We started seeing signs of dyslexia in my daughter when she was in kindergarten, so we tried to get her into a private Christian school and they suggested us having her tested with Ava White, and that was in first grade. We homeschooled her for a couple years and we saw the signs of dyslexia. We did a private test. The waiting time for Hawk County was anywhere from 12 to 24 months to be accessed. So, out of our pocket, we had her accessed privately and found that she had dyslexia, post-traumatic stress disorder, ADHD, a lot of emotional problems that she was dealing with. She had lost her sister, which triggered it all.
We could tell that no matter what technique we used to teacher her, we couldn’t get her to read. We wanted to get a scholarship to come to Ava White’s Academy of Innovations first, but the scholarship just wasn’t big enough. We had to go through and get an IEP and to do that, you have to go through the public school. That school talked us into staying there, saying that they could teacher her, but they couldn’t. We stayed there almost four years. They suggested to hold her back, which we agreed to because she wasn’t ready to move up. So she repeated second grade, homeschool one year, the second through the Hawk County system. It didn’t help. Three and a half years there. They just didn’t take the time. She was a well behaved child. She wasn’t hyper, she would just lose focus a little bit. It wasn’t extreme though. The teachers would focus their time on the kids who were extreme, so they would just throw her on the computer. She was being left behind.
By fifth grade, she was facing middle school and reading at a first grade level. There’s no way she could go to public middle school without being able to read. She was struggling in math too. We asked them to put her in small group math and they said no. They put her in regular math class and then halfway through the year, pulled her out. With her disabilities, she can’t handle change well, so every year, this disruption would set her back. There wasn’t enough structure to make sure she had a schedule that didn’t change. Everything was setting her back.
We came back to Ava, had her tested again, and that’s how we found out what grade levels she was on. The public school said she was fine, but we didn’t think she was fine. She was on a first grade reading level and a second grade math level, when she was in fifth grade. She was missing math questions that she should have learned in third grade. We had to start tutoring. Math tutoring at first so she wasn’t overwhelmed. In the summer, we started her in the program with Ava and immediately we could see changes in her. Just having that one-on-one attention, having someone sit down with her and teaching her how to read with her dyslexia. We felt like in the summer’s time, she had done more than she had done in the public school system for four years.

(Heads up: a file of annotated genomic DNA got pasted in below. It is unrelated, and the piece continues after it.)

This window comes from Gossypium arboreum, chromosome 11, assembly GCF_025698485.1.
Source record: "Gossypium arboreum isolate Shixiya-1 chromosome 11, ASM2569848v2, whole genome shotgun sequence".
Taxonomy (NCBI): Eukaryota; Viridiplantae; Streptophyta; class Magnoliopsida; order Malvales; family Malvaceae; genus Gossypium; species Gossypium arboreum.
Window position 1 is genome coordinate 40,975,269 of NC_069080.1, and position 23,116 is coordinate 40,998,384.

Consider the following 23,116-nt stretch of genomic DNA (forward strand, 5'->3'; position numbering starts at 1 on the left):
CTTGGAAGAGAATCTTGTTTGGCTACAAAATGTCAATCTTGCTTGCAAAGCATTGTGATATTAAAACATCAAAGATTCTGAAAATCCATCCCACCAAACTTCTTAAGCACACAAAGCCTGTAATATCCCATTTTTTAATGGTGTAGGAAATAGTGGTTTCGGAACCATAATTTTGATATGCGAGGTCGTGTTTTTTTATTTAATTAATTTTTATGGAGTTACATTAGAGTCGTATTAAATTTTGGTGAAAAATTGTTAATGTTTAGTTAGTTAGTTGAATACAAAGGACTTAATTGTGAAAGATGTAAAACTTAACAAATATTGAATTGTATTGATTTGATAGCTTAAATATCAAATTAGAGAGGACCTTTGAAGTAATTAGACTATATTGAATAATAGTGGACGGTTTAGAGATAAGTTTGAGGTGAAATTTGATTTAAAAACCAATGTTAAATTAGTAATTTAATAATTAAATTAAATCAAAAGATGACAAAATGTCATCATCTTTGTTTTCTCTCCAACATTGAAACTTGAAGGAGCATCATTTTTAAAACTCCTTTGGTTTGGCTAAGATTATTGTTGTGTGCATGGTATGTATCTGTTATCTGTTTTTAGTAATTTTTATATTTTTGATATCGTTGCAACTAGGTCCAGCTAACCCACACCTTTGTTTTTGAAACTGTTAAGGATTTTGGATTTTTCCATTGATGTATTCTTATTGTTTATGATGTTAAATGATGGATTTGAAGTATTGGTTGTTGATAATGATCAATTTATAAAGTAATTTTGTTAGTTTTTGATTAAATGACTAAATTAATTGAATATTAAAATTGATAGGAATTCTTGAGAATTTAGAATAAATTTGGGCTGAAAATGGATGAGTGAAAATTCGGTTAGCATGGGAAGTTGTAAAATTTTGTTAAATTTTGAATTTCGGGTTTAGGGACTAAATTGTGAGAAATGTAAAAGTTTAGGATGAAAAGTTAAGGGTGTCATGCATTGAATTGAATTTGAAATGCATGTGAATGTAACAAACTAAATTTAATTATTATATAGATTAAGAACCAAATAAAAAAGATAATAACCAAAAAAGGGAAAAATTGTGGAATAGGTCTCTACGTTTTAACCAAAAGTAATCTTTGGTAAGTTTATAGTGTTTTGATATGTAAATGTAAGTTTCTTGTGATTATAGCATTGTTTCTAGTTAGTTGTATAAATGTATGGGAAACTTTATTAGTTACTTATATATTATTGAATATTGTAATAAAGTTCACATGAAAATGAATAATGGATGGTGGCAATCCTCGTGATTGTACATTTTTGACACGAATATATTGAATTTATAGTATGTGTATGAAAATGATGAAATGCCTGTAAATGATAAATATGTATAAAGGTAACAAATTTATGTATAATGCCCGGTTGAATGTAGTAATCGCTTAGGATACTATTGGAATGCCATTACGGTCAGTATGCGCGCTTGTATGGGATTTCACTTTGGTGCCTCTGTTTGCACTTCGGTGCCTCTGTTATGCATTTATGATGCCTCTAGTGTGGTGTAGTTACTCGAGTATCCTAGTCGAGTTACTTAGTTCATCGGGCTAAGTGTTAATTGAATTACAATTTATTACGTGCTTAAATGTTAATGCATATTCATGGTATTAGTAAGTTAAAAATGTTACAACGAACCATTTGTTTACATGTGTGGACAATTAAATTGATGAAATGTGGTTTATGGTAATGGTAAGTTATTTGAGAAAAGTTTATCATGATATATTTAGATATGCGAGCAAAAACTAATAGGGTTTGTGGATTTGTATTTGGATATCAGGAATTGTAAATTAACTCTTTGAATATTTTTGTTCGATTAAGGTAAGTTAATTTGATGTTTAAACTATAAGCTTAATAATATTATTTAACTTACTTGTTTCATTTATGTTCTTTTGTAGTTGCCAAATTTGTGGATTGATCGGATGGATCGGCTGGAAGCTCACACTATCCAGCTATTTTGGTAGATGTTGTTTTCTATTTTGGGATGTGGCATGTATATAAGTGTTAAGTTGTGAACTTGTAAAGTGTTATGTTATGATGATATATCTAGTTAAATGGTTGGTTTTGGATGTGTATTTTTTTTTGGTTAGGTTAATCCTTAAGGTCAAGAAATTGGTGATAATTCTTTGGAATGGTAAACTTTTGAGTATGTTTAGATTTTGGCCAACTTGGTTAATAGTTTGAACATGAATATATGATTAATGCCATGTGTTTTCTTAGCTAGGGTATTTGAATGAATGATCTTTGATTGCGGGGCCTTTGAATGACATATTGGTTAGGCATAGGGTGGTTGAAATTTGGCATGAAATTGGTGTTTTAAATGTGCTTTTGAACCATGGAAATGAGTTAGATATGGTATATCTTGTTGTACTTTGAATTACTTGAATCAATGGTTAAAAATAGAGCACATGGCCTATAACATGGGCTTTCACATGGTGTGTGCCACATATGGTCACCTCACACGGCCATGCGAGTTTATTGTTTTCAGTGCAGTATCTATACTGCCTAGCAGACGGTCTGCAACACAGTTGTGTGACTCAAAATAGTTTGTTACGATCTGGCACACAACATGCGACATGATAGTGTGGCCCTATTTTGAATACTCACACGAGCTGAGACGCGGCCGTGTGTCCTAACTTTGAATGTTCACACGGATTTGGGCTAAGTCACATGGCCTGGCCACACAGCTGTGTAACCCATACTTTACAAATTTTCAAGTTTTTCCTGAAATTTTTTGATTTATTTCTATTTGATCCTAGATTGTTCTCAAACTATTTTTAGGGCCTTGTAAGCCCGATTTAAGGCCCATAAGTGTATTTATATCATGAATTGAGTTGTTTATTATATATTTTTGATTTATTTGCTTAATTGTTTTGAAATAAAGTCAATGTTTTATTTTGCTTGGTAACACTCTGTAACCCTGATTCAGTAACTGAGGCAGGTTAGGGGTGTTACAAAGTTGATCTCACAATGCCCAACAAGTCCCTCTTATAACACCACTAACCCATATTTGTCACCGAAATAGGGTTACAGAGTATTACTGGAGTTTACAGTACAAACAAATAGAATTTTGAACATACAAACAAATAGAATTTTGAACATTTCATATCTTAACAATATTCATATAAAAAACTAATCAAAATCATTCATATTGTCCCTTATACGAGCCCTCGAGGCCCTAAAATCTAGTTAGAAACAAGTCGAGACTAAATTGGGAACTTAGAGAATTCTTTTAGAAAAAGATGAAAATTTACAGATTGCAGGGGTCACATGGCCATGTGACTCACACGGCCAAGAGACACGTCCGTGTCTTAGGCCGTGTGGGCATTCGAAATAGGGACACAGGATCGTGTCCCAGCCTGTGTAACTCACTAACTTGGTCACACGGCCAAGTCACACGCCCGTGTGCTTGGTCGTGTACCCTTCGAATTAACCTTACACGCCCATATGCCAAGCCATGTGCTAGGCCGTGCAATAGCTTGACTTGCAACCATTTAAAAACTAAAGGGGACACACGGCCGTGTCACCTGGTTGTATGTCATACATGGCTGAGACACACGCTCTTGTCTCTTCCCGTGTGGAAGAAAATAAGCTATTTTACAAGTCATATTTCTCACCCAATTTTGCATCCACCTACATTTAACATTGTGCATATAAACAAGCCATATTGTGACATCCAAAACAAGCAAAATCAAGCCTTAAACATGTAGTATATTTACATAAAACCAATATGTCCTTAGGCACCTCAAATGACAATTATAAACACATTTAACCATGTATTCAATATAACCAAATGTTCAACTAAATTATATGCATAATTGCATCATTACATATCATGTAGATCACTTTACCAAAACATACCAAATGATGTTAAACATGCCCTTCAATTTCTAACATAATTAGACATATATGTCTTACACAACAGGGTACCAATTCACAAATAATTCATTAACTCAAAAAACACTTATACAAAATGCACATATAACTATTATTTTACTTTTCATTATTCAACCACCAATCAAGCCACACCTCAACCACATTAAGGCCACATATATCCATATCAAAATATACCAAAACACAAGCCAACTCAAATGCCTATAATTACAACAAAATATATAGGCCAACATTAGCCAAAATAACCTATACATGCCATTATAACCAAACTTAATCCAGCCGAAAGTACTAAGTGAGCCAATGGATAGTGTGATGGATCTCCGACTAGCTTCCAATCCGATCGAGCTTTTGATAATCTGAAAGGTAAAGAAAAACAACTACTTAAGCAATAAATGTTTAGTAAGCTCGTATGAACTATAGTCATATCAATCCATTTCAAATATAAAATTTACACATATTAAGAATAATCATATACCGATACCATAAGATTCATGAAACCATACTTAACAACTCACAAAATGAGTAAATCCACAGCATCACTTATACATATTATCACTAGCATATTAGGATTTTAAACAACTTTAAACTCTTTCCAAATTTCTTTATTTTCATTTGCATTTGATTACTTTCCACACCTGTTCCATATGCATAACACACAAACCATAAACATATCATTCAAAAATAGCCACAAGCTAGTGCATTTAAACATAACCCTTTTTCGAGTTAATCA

“We felt like in the summer’s time, she had done more than she had done in the public school system for four years.”
We decided to fight and get her into Ava’s school. It was a long battle. It was hard, emotional, physically exhausting, mentally exhausting, just to fight to get her here. Ava worked with us and was holding off on fees until we got the settlement. Now the school is paid, we can breathe, and our daughter is happy. She is reading. Not quite yet on middle school level, but she’s reading. Before, she wasn’t at all.
Our daughter is so happy now. She was having mental breakdowns at one point. We had to start counseling with her because of the things she was going through with the public school. She was just being left behind. The class sizes were 32 and she was embarrassed to ask for help. She could see the other kids moving along while she did not. So, they suggested for the teachers to stop putting grades on the paper and use a calculator for math. So it wasn’t fixing the problem, you’re putting a band aid over it and that’s not going to fix it. She needs to learn.
“Her whole personality has changed. I pick her up in the afternoons and she’s happy.”